I think, in the near future, automation will just be an extension of machine learning and augmented reality, just another end point, just another quote-unquote screen, for the visual display of data.
Same way things like AirPods and the HomePod are already bridging into near- and far-field audio AR as part of the bigger drive towards ambient computing.
There’ll eventually be a range of verbosity vs. visualization based on what we’re doing at the time and the capabilities of the device. From jogging to driving to sitting on the sofa, and from speakers to watches to cars. Again, topic for another video.
To get to really good AR, we’re going to need really good components along the chain. Starting with scanners.
Apple’s been working on computational cameras for almost a decade. Most of us started really noticing with the iPhone 7 Plus and Portrait Mode, where it could understand depth enough to generate virtual bokeh.
Next was the iPhone X and the TrueDepth system. Not just for Portrait Mode or Portrait Lighting, but because it started boiling us in the AR water of Animoji and, later Memoji.
Sure, you could look at all that like a lame way to turn your face into a poop emoji… once and then never look at it again. But people aren’t always comfortable with new technologies, especially when they’re sensory things like AR, so getting us to play with changing the world we see through real-time depth effect, or even ourselves by throwing on a silly virtual mask, it helps ease us into everything coming next.
And now it’s all just surfaced in better Snap and Insta filters.
Now, on the iPhone 11, we have things like semantic rendering which can not only distinguish faces in scenes, but parts of faces. And the LiDAR camera on the back of the new iPad Pro, which scans objects in front of us, like a lower resolution but longer range version of what the True Depth camera does TO us.
Add that to ARKit, Apple’s frameworks for augmented reality, which have gone from horizontal to vertical to irregular surfaces, single person to multi-person experiences, object placement to object occlusion, and the list goes on.
The LiDAR Scanner in particular makes all of that not only faster — near instant — but better, including creating accurate measurements, topological 3D meshes, better object occlusion, and better real-world physics simulations.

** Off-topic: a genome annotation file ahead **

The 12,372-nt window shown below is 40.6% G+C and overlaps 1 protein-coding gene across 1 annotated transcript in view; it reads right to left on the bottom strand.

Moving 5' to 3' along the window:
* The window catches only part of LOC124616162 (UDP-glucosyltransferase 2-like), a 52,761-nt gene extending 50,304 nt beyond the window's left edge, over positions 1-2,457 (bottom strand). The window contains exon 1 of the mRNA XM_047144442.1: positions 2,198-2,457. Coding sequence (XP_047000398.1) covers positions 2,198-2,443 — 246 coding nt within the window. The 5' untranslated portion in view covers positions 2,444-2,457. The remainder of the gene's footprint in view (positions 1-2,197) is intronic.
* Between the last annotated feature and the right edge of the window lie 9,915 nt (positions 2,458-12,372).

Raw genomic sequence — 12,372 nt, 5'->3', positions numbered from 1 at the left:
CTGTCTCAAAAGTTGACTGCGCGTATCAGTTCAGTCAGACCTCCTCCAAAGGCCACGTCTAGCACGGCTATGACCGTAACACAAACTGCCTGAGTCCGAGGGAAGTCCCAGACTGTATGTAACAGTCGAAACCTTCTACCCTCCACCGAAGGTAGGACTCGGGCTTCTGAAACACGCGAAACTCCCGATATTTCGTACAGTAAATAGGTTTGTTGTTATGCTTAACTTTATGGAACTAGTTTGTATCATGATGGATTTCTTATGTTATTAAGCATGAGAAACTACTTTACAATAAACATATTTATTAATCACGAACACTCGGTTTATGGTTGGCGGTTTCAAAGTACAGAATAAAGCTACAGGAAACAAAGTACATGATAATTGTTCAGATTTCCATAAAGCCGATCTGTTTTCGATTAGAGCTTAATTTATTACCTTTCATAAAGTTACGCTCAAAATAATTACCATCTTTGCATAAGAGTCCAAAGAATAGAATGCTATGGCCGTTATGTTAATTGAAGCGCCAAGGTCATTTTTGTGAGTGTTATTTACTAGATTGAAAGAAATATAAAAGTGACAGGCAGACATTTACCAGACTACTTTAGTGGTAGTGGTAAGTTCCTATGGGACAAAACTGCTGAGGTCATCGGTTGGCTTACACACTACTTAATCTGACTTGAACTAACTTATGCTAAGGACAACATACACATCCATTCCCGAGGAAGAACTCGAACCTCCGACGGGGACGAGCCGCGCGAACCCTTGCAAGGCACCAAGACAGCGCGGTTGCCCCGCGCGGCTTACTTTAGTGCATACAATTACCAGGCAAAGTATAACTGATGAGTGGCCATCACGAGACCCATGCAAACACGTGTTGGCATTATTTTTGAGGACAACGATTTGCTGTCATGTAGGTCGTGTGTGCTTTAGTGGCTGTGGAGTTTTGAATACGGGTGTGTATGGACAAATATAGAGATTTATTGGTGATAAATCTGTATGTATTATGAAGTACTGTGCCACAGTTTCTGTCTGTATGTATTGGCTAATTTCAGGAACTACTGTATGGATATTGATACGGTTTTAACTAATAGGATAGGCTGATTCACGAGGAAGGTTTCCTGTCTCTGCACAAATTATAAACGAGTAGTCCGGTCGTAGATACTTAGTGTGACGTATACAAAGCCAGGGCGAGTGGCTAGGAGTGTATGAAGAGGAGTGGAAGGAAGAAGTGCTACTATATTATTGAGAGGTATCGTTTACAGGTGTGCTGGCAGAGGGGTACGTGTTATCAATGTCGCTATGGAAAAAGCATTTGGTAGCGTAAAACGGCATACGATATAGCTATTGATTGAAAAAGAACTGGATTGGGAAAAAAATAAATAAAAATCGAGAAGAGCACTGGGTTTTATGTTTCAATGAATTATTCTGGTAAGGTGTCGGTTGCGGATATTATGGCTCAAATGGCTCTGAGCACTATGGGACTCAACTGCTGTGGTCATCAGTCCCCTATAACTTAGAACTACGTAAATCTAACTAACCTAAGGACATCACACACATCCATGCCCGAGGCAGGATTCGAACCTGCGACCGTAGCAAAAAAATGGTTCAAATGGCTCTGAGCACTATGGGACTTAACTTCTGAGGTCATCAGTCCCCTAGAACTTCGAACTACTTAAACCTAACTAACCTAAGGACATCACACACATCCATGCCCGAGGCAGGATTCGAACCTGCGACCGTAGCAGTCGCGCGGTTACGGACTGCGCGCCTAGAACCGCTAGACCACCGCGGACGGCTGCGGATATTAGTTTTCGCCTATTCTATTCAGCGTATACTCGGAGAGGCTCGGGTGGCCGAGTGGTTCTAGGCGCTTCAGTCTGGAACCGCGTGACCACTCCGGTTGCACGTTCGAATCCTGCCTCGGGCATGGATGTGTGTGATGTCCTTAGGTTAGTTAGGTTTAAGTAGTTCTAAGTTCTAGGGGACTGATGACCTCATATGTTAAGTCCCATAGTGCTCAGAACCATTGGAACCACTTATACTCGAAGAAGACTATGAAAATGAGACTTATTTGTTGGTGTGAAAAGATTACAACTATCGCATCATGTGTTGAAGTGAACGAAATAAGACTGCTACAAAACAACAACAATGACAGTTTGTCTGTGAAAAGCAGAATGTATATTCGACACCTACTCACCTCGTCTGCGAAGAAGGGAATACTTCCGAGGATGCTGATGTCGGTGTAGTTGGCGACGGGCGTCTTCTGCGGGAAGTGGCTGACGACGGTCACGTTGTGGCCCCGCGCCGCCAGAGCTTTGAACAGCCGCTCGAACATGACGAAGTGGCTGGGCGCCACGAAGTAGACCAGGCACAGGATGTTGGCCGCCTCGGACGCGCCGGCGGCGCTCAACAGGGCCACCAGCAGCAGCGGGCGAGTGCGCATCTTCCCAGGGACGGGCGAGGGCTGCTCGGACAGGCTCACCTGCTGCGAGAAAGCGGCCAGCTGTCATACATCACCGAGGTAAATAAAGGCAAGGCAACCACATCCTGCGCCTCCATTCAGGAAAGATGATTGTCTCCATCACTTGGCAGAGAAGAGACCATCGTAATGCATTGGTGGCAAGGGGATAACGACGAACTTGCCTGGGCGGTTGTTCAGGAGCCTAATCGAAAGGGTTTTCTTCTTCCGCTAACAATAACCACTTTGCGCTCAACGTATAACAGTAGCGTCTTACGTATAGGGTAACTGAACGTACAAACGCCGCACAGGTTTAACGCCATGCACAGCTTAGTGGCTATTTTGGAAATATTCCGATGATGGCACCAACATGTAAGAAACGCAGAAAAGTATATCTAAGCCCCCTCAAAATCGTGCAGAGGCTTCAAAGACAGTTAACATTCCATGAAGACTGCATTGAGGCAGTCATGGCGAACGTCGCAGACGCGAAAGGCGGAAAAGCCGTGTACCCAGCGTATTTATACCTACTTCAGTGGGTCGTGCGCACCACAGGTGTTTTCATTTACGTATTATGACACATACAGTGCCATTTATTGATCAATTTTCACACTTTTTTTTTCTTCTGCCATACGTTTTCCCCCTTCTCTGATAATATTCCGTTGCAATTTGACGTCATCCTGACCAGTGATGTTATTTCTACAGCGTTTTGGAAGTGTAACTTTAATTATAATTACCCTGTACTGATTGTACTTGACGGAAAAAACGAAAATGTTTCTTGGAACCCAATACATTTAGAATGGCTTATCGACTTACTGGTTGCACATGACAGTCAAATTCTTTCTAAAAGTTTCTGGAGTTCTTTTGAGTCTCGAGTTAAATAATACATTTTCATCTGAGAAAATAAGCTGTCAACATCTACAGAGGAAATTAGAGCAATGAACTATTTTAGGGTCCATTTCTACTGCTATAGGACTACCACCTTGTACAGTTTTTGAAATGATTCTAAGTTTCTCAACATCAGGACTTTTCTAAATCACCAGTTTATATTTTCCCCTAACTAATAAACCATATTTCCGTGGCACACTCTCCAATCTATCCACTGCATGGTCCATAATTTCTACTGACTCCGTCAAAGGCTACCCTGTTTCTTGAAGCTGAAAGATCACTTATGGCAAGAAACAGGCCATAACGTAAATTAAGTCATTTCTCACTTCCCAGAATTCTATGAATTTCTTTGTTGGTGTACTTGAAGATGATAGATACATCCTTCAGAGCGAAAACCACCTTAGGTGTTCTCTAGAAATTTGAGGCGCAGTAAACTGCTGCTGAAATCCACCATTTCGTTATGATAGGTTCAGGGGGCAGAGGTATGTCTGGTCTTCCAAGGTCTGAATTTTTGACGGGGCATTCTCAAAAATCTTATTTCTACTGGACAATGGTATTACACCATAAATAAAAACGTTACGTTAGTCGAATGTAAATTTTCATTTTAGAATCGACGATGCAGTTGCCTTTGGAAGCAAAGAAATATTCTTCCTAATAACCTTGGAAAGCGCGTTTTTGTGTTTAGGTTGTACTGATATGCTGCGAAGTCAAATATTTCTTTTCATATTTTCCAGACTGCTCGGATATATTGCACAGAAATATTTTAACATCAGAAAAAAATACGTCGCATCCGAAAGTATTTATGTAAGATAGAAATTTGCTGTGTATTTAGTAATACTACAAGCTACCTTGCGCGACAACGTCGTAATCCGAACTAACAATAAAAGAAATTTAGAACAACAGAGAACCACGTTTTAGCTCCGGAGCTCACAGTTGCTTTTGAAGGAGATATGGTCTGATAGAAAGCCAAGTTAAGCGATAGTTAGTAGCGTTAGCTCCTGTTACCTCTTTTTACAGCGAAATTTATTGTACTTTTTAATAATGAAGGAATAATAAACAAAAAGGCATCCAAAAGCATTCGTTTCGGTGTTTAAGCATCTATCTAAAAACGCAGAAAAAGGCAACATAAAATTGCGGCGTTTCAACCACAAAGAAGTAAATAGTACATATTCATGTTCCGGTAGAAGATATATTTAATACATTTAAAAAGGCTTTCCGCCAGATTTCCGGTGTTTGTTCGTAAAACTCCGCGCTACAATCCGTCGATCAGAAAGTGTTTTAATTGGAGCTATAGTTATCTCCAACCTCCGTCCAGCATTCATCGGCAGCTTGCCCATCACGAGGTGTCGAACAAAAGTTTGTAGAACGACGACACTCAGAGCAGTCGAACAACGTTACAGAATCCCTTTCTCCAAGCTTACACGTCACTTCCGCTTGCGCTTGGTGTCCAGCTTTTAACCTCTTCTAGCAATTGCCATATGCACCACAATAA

The only problem… and it’s a big honking problem… is that there’s almost no reason for a regular person to use any of it yet. There are few compelling AR experiences still and no killer LiDAR apps.
That’s why I said in my iPad Pro 2020 review that most of its appeal would be for developers working on just exactly those kinds of LiDAR and AR apps. And, in fact, it was super smart for Apple to seed this iPad Pro to those developers now, well before the iPhone 12.
See, on a relatively niche device, no one is going to knock Apple too hard for not having relatively bleeding edge features fully fleshed out yet. At iPhone scale, they’ll be knocked, hard. Like influencer posting super inappropriate meme hard.
So, half the battle is getting devs with the new iPad Pro to ramp up and push out hella cool LiDAR apps.
The other half is Apple, if not leading the way — because with the iPad Pro launching a couple weeks ago, means the way is already under way — but taking the lead this fall and showing what an AR camera system is really capable of.
Maps is an obvious example. Google’s already shown off AR in their maps. For people like me, who are EXTREMELY directionally challenged, being able to see exactly where to go, or exactly what something is, can be a game changer.
The new Find My network and AirTags are another. My AirPod is in the room. Great, I know that already, genius. Thanks. Where in the damn room? I can’t hear it… oh, look, AR is showing its outline right there, under the cat pillow on the couch… damn cat pillow.
For us nerds and creators — same thing, really — the ability to scan random objects into 3D, USDZ AR files, like Alex Lindsay and Brianna Wu have been talking about for years now, just opens up so many more possibilities to so many more people.
For everyone, having high quality AR capabilities built into the rear camera, not just the front, where you can change the environment like the Clips app, but on Hulk serum, and add objects and characters, and basically paint into real world space, could, sure, be a one-time thing like Memoji, or a phenomena when apps like Insta and TikTok pick it up and run with it.
But, even that…
Just like the LiDAR camera on the iPad Pro seems like a developer tool for the LiDAR camera on the on iPhone 12, the LiDAR camera on the iPhone 12 may end up seeming like a developer tool for what comes next.